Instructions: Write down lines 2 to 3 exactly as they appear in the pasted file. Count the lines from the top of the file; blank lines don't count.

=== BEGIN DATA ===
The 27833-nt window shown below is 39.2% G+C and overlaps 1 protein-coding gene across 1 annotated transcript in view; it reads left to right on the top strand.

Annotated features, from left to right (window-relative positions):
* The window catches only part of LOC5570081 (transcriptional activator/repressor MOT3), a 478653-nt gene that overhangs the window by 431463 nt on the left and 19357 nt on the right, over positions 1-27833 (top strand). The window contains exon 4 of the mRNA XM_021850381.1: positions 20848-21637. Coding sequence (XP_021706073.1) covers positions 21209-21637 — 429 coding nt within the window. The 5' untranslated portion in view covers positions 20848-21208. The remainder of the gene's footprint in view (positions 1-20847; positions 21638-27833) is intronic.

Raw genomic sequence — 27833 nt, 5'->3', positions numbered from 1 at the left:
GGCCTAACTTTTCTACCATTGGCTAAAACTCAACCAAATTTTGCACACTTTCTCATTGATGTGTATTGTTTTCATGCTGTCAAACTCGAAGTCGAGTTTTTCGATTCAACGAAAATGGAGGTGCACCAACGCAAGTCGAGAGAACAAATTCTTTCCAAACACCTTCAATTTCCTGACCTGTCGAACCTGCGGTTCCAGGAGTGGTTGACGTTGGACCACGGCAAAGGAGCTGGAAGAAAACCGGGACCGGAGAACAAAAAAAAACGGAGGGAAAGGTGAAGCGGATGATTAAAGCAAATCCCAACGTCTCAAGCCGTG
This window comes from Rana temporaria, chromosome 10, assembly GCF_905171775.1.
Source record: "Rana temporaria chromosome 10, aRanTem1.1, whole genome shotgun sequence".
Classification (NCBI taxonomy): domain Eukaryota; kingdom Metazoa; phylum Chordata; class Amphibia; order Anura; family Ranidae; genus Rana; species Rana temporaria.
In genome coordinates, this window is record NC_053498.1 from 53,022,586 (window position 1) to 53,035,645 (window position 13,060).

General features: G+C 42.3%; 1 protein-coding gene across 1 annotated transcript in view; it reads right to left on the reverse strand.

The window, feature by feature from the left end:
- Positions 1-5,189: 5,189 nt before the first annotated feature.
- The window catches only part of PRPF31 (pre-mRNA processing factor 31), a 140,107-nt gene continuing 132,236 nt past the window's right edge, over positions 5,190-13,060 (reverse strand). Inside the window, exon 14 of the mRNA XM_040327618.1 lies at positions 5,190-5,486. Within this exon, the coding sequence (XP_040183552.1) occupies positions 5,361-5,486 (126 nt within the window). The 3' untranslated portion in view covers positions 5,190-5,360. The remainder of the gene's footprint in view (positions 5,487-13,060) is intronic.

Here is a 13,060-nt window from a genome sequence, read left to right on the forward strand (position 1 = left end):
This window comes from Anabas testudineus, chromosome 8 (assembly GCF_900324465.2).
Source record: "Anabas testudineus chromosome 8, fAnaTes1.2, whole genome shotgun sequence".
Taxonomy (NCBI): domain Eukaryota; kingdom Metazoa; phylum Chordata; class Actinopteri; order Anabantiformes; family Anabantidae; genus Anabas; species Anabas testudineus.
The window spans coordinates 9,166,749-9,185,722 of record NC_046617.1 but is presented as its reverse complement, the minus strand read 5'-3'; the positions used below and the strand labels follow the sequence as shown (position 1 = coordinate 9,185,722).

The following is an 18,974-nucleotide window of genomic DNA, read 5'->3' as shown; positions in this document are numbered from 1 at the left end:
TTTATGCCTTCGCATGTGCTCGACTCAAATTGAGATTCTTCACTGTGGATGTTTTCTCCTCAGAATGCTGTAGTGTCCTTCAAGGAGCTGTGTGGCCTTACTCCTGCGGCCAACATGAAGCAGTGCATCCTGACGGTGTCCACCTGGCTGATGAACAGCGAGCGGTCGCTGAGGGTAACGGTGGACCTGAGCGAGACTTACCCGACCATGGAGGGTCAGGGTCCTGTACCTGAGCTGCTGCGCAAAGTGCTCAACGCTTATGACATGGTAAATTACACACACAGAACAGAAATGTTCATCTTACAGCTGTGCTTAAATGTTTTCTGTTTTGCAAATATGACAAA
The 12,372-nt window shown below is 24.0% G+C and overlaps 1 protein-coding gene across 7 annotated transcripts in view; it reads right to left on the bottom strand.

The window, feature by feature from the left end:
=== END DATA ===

Annotated features, from left to right (window-relative positions):
* The window catches only part of LOC5570081 (transcriptional activator/repressor MOT3), a 478653-nt gene that overhangs the window by 431463 nt on the left and 19357 nt on the right, over positions 1-27833 (top strand). The window contains exon 4 of the mRNA XM_021850381.1: positions 20848-21637. Coding sequence (XP_021706073.1) covers positions 21209-21637 — 429 coding nt within the window. The 5' untranslated portion in view covers positions 20848-21208. The remainder of the gene's footprint in view (positions 1-20847; positions 21638-27833) is intronic.